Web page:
EYE ON BUSINESS: Smart cookies

Girl Scouts learn entrepreneurship with annual sale

From left, Girl Scout troop leader Kiersten Kotronis and Girl Scouts Arya Kotronis, Lila Mckissick, Lily Hobday and Ember Anderson run their troop’s Girl Scout Cookie booth in Wilmington on Sunday, Feb. 18. (News photo — Sydney Emerson)

WILMINGTON — Last weekend, amid frigid winds, light flurries of snow and temperatures in the mid-teens, the Brownies and Juniors of Girl Scout Troops 04007 and 04269 sold hundreds of boxes of cookies at their stand along state Route 86.

“I love cookie season,” said Lily Hobday, 10.

“It’s cold,” added Lila Mckissick, 10.

Girl Scout Cookie season, an American tradition for more than a century, requires months of preparation and homework on the part of the scouts.

“Before cookie season officially starts, we do some badge work,” said troop leader Kiersten Kotronis. “We teach girls about how to talk to people, how to talk about their business of cookie sales.”

Gabby Hudak waves a flag with the Girl Scout logo on it to bring in customers along state Route 86 in Wilmington on Sunday, Feb. 18. (News photo — Sydney Emerson)

In the run-up to this cookie season, the girls of the Wilmington/Lake Placid troops focused on customer service. They talked about how to greet customers and ensure smooth transactions, and they even sampled Girl Scout cookies and compared them to other store-bought cookies so they’d be able to speak knowledgeably about their products.

A cornerstone of the modern Girl Scouts is entrepreneurship; the Girl Scouts selling cookies in a roadside booth will someday be the business owners holding a community together.

“Every purchase is filled with leadership and life lessons,” the national Girl Scouts website reads.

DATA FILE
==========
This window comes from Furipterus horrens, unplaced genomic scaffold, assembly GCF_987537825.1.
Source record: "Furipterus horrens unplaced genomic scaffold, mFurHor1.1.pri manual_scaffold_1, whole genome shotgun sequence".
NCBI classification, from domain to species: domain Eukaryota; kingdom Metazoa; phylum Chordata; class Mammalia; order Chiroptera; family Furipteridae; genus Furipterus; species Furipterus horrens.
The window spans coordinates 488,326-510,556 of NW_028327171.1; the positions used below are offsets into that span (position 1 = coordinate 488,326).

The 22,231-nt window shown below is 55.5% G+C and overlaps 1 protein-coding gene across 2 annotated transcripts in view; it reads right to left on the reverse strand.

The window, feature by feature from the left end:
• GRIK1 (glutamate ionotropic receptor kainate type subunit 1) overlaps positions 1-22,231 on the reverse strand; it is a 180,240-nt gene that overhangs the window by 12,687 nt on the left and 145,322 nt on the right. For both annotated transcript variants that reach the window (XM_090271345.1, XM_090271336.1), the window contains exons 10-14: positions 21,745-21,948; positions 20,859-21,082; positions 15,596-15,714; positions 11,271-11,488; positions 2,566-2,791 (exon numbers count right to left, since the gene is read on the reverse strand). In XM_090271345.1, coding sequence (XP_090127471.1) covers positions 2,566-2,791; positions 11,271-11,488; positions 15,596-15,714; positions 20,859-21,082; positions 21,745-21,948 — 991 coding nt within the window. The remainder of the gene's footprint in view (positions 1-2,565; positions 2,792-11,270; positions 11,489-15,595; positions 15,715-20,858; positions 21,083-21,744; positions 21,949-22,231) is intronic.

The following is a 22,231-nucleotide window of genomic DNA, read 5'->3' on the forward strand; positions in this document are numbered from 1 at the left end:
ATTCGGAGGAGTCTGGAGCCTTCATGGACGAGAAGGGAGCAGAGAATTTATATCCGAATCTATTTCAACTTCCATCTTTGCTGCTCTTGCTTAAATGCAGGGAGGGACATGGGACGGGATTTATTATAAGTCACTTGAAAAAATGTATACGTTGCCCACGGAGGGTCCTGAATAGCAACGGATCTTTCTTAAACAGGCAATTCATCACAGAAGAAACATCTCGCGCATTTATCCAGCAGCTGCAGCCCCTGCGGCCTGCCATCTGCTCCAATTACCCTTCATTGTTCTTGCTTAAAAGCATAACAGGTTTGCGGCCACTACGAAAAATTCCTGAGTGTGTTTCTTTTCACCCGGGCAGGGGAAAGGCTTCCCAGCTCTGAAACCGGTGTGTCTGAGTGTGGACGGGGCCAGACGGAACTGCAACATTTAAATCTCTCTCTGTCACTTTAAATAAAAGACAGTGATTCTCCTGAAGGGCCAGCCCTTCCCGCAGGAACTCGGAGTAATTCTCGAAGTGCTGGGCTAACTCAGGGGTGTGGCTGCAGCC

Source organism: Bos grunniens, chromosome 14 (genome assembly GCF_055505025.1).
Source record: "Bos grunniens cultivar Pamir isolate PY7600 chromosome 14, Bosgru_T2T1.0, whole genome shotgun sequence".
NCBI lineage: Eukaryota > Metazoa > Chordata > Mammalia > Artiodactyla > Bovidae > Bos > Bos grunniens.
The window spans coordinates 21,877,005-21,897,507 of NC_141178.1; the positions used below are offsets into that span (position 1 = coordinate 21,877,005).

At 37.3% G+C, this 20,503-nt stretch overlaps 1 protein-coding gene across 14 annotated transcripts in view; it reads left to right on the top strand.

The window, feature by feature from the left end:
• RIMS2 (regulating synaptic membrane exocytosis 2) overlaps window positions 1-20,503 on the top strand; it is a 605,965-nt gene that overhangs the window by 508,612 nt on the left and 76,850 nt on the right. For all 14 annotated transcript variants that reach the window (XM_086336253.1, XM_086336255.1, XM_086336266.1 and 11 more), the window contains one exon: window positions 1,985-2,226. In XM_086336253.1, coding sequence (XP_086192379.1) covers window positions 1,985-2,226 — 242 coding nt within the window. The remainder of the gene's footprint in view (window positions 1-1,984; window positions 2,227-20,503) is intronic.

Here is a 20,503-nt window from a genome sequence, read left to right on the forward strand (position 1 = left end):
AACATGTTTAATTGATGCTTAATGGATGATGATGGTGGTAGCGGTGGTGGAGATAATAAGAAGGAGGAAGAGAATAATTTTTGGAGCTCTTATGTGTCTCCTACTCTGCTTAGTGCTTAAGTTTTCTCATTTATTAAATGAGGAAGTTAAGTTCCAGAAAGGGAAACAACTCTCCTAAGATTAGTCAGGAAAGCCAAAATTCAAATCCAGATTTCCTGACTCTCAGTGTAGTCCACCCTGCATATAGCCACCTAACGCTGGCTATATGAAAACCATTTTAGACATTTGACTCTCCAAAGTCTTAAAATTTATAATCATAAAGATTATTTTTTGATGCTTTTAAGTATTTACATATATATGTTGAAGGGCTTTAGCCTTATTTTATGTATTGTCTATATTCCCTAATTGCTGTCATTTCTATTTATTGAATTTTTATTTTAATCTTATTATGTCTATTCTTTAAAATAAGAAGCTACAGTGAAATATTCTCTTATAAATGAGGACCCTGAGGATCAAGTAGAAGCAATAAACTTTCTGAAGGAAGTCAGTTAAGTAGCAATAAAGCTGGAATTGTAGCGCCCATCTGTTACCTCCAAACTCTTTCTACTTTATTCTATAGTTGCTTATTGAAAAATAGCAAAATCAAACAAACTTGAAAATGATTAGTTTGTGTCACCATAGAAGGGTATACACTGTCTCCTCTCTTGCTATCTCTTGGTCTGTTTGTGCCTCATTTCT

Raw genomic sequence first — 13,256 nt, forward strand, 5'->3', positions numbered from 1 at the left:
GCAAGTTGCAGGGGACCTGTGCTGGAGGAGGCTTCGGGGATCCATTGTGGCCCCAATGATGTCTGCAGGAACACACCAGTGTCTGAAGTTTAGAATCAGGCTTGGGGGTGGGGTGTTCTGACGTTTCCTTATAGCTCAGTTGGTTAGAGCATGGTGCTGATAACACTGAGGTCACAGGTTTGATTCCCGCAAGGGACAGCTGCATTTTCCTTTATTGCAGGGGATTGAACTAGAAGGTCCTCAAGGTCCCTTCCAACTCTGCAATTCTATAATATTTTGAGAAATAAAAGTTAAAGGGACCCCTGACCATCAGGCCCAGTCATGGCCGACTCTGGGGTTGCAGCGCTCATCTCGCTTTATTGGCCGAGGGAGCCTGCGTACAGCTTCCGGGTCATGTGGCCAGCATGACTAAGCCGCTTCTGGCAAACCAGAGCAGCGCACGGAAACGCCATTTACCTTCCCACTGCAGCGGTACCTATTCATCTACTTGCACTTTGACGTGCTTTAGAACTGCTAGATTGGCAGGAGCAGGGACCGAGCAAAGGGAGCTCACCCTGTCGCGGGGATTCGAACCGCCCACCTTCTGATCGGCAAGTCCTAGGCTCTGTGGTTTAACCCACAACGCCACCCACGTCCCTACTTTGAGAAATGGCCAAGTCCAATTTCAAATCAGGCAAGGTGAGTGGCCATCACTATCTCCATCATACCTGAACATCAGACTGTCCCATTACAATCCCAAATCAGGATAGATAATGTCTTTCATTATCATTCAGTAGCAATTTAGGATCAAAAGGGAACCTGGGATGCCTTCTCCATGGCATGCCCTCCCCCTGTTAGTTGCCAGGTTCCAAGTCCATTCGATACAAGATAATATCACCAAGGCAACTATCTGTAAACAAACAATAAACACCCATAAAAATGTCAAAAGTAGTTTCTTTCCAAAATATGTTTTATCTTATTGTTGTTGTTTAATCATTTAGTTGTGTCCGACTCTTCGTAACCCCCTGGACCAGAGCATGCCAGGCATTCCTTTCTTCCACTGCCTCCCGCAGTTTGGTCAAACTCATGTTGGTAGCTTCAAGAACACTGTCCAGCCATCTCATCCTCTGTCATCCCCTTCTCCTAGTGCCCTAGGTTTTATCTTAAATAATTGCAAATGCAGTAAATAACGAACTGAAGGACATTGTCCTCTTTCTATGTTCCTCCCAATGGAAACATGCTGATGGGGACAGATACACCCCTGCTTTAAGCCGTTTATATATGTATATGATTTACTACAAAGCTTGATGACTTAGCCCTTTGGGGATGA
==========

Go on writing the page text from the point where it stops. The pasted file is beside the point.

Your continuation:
The organization offers a variety of badges and curricula for cookie season, all focused on promoting the spirit of entrepreneurship and empowerment in young girls. They also regularly study the profound effects that participating in entrepreneurship can have on a young girl’s confidence and creativity at the Girl Scouts Research Institute and the Girl Scout Cookie Program lays claim to the title of the largest girl-led entrepreneurial program in the world.

For the older Girl Scouts, cookie season is a chance to improve their people skills. For younger ones, it’s a practical way to learn life skills like counting and managing money. The girls of the Wilmington/Lake Placid troops said the lessons of cookie season have already changed their lives.

Ember Anderson advertises the troop’s cookie stand along state Route 86 in Wilmington on Sunday, Feb. 18. (News photo — Sydney Emerson)

“I’ve learned to communicate with people better,” said Ember Anderson, 10.

“I’ve learned to handle money,” Gabby Hudak, 8, said. “Like giving them the money back, asking them, ‘Would you like your change or would you like to donate?’ and doing change without the (math song from school).”

Kotronis said each girl gets a different valuable lesson out of every cookie season.